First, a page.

Serverless Security: What’s Left to Protect?

Key Takeaways
FaaS takes on the responsibility for “patching” the underlying servers, freeing you from OS patching
Denial of Service (DoS) attacks are naturally thwarted by the (presumed) infinite capacity Serverless offers.
With serverless, we deploy many small functions that can have their own permissions. However, managing granular permissions for hundreds or thousands of functions is very hard to do.
Since the OS is unreachable, attackers will shift their attention to the areas that remain exposed – and first amongst those would be the application itself.
Known vulnerabilities in application libraries are just as risky as those in the server dependencies, and the responsibility for addressing vulnerable app libraries falls to you – the function developer.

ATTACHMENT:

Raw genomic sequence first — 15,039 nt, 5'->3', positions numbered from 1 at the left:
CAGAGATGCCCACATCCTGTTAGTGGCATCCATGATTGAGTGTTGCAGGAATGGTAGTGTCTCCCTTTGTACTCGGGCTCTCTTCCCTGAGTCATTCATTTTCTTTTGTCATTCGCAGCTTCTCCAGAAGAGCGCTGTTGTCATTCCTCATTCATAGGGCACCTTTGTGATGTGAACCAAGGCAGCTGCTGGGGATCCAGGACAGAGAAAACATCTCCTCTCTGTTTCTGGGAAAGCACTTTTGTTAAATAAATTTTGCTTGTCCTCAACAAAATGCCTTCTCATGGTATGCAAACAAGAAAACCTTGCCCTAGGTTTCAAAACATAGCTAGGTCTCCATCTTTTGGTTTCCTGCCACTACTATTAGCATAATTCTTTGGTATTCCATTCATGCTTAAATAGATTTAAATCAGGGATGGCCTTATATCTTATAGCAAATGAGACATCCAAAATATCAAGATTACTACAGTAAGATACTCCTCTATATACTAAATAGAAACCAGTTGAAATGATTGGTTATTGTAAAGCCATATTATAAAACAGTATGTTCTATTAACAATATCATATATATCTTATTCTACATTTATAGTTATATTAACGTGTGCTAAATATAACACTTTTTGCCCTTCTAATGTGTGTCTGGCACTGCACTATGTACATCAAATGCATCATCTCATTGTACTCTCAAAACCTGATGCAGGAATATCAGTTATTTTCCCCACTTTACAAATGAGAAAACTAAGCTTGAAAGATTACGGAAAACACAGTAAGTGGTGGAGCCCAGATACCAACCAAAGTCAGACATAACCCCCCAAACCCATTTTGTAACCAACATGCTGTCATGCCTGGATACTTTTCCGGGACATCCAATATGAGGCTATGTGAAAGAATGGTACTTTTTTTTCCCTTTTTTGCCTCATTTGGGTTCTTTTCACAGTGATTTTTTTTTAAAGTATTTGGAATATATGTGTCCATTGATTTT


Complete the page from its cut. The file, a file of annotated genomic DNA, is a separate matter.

Serverless is an exciting development in the modern infrastructure world. It brings with it the promise of dramatically reduced system costs, simpler and cheaper total cost of ownership, and highly elastic systems that can seamlessly scale to what old-timers

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